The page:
Even without passage of the Escalating Charter Compensation Act (ECCA) the new ESEA, ED will increase its funding to charter schools by 48 percent in 2016--to a whopping $375 million per year.  Even so, the charter industry is pressing for $500 million per year next year.  If ESEA passes, that number will look look small potatoes.

So while the Feds at ED have been de-fanged in terms of regulation and oversight for segregated charters and the corporate teacher education that they will fund over the coming years, the budgets at ED, with the passage of ESEA, will remain overflowing with education privatization dollars that will go to any outfit waving a charter school flag.

But surely, at least, Ravitch must be right that the new ESEA will strip "federal power to ruin schools and the lives of children and educators."  Yes?  Once again, not true.

In fact, annual mandated testing will continue unabated.  Even though Monty Neill, now acting as front man for Ravitch, argues that AYP and sanctions have been eliminated, this is not accurate.  

The 5 percent rule, however, remains a central privatization tool in the new ESEA, which means that the bottom five percent of test-scoring schools, i. e., the poorest schools, must be targeted for turnaround each year.  And with a new bottom 5 percent guaranteed in perpetuity (or until all schools have been privatized), tell me again that sanctions have been eliminated.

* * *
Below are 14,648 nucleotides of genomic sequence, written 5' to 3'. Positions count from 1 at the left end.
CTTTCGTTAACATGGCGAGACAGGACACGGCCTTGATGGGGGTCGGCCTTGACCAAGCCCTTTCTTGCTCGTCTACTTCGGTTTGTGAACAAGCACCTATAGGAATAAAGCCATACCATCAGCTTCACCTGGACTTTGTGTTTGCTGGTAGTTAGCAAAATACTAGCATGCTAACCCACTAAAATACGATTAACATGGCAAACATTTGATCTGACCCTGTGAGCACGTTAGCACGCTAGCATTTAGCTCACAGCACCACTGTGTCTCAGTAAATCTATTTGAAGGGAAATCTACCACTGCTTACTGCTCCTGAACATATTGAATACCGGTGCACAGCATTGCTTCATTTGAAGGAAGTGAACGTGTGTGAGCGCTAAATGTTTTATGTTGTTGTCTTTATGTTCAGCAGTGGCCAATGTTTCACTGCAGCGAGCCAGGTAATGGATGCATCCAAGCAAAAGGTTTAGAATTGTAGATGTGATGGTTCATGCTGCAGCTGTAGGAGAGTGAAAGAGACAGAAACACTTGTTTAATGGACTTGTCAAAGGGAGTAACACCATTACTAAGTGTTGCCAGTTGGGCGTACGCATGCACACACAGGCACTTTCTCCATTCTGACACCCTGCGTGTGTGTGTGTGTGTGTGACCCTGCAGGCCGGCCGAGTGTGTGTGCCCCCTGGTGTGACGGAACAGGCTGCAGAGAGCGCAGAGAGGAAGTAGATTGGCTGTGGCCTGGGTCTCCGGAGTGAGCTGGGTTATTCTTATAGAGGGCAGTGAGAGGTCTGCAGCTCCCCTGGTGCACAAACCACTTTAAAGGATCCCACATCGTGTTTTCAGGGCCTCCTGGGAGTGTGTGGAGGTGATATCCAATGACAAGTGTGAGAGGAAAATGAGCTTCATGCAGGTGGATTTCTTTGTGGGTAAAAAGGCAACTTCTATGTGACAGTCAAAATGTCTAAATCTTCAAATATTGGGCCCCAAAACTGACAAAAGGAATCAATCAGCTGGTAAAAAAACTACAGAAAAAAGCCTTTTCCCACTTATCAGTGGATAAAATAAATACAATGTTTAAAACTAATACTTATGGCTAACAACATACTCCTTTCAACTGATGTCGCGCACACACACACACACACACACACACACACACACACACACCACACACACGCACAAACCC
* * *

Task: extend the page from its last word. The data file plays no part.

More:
Obfuscation, dissembling, and lies.

Stay tuned for Part 2.


  1. Link 1
    FairTest's current projects include the following:
    Working with other groups in Testing Resistance and Reform Spring to help local activist builds their campaigns and link up with one another.
    Leading the national Forum on Educational Accountability, which seeks to overhaul the federal Elementary and Secondary Education Act/No Child Left Behind and related programs.

    FairTest is grateful for support from the Open Society Foundations, Bay and Paul Foundations, Schott Foundation, New World Foundation, Wiener Educational Foundation, National Education Association, other organizations, and many individual donors.

    Link 2
    FEA Recommendations for Successful School Turnaround Efforts
    See the FEA statement, "A Research- and Experience-Based Turnaround Process," that focuses on flexible local use of elements common to school improvement, and that Congress should include in ESEA/NCLB reauthorization.
    See Ratner and Neill, "Common Elements of Successful Turnarounds: Research and Experience," for analysis and summary of research on successfully improving schools.

    Link 3
    May 14, 2010
    Common Elements of Successful School Turnarounds: Research and Experience
    Gary Ratner, Esq., Executive Director, Citizens for Effective Schools, with Monty Neill, Ed. D., Interim
    Executive Director, FairTest

    D. Replacement Non-Participatory and Ineffective Teachers with Motivated, Capable Teachers –
    Principals closely observe teachers in their classrooms, help them improve their teaching and encourage them
    to collaborate with other teachers. Teachers who are not motivated to participate in the school‟s turnaround